Hans Olav Lahlum

Lahlum

Let’s call this part one of a series of profiles of the characters who will be at Iceland Noir this year. We just about have time between now and November to profile all of our authors, if we do a couple every week.

We’re starting with Hans Olav Lahlum, a Norwegian crime novelist who also has parallel roles as a historian, chess player and politician. He has written biographies and history book as well as fiction, and hold the Guinness World Record for the longest interview recorded, lasting a marathon 30 hours, 1 minute and 44 seconds, and beating the previous record by more than four hours.

Screen shot 2014-07-03 at 09.10.32

His crime debut, The Human Flies (Menneskefluene), was published in Norway in 2010 and in English translation in 2014. The book is set in the Oslo of 1968 when the war years were still relatively fresh in people’s memories. Inspector Kolbjørn Kristiansen is called to a murder scene in an apartment block where renowned resistance hero Harald Olesen has been murdered.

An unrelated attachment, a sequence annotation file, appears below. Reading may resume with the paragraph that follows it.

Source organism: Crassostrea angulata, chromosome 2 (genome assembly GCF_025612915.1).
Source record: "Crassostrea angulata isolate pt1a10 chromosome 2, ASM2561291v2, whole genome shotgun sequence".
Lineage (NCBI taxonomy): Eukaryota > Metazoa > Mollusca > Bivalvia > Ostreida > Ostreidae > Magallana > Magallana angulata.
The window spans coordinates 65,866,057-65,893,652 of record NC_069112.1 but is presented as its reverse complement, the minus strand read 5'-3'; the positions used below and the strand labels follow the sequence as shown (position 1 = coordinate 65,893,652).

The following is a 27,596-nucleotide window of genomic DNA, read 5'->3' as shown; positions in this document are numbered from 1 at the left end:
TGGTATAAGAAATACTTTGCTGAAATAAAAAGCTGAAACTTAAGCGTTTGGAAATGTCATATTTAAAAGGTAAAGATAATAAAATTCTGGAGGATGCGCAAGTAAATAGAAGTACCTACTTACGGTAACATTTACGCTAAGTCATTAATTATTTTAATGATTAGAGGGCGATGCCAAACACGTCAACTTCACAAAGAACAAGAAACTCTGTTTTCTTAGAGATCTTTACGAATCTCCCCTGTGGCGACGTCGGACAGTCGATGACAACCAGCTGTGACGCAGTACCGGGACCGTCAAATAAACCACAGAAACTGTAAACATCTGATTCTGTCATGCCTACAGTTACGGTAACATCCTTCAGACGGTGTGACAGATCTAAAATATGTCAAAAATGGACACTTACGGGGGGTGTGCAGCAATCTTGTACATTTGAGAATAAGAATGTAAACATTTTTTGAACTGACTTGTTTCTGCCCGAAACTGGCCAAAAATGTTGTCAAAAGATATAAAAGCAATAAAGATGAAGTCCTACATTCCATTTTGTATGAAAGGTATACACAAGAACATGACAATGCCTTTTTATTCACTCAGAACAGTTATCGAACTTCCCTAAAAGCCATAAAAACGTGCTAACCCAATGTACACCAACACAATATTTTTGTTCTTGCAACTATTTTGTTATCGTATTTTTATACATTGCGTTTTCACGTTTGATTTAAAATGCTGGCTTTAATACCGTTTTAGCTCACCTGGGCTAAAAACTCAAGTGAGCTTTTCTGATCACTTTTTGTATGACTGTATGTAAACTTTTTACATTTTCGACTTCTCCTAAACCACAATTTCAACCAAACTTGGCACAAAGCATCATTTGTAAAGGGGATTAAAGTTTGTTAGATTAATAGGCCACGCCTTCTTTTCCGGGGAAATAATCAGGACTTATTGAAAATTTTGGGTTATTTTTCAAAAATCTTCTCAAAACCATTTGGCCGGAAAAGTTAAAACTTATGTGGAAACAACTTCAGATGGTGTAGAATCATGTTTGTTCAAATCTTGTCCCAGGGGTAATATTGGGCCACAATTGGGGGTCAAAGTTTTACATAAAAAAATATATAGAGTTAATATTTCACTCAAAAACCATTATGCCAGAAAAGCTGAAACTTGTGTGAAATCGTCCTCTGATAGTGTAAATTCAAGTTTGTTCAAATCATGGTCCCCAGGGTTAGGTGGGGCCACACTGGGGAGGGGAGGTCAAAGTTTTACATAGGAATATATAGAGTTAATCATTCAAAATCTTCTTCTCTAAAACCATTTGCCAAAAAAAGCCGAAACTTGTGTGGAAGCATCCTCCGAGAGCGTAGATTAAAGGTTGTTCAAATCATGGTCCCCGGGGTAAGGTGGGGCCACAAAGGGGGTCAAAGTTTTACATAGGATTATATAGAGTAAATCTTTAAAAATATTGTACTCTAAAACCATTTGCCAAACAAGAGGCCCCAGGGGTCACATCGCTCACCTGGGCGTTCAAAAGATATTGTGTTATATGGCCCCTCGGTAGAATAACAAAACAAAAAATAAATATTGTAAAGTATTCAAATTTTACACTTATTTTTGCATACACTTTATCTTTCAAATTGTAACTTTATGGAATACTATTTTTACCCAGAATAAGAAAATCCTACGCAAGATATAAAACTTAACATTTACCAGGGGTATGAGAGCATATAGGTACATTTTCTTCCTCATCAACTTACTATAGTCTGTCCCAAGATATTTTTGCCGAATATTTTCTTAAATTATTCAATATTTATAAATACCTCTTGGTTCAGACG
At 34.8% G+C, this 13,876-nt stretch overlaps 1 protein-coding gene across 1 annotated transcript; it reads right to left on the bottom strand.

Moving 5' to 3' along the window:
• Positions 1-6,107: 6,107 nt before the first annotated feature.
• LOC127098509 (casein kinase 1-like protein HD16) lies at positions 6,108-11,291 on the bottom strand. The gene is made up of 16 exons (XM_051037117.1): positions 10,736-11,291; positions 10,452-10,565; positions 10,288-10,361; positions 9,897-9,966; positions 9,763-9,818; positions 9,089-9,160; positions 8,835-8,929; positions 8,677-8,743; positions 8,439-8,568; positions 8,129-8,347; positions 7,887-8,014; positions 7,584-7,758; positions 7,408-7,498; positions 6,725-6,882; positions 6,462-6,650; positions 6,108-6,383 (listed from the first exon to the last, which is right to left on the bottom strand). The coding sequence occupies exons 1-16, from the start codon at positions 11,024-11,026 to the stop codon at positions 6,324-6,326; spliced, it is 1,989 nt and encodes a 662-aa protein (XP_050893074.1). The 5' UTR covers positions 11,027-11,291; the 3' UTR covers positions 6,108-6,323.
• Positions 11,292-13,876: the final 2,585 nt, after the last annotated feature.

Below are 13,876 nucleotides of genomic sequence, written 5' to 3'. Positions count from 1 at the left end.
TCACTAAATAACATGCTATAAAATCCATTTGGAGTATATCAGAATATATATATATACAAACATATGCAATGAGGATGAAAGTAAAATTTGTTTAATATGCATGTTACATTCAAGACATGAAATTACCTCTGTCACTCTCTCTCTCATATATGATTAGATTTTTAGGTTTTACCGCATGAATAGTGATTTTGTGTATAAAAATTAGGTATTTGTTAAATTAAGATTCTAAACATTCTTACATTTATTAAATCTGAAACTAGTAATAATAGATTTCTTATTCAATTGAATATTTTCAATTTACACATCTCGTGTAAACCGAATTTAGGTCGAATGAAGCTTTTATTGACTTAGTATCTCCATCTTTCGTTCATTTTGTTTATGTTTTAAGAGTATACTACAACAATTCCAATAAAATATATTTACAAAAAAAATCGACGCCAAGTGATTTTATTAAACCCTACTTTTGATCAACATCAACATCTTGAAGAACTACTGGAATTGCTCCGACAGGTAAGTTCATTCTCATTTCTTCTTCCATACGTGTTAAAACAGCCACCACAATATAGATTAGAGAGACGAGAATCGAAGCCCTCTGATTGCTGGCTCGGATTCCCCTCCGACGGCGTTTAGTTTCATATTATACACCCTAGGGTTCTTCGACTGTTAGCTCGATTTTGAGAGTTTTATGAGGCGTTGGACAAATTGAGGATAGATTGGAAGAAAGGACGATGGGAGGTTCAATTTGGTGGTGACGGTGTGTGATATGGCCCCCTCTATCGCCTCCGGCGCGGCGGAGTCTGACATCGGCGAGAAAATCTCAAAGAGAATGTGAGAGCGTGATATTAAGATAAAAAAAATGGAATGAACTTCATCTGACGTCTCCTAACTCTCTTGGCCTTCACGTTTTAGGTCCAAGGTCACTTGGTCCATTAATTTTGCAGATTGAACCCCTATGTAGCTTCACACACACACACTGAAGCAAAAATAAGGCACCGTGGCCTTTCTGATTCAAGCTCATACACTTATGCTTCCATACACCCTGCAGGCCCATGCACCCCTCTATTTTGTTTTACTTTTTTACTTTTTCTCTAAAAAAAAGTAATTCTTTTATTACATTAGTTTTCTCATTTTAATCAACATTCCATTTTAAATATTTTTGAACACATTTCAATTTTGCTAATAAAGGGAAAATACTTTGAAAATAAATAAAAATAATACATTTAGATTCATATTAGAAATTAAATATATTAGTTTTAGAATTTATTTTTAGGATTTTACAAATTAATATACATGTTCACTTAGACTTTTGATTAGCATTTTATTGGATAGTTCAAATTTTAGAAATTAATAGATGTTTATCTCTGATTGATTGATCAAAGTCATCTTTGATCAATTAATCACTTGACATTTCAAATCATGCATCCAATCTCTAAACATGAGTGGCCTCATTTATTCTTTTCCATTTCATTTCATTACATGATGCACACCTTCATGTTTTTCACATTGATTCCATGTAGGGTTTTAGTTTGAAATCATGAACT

It seems that many of Olesen’s neighbours had reasons for wanting him dead, and Kristiansen (known as K2) enlists the help of Patricia Louise Borchmann, a young woman with a brilliant mind but wheelchair-bound, to unravel the mystery.

Hans Olav Lahlum’s books are written in a classical style that reflects the era in which they are set, and subsequent novels in the series are the Satellite People (Satelittmenneskene, 2011) and The Catalyst Killing (Katalysatormordet, 2012).

Incidentally, there’s a video of that record-breaking interview here, condensed into a mere two minutes. But for the purists out there, the entire 30-hour interview can be found here.

Info & pic shamelessly filched from Wikipedia and elsewhere.

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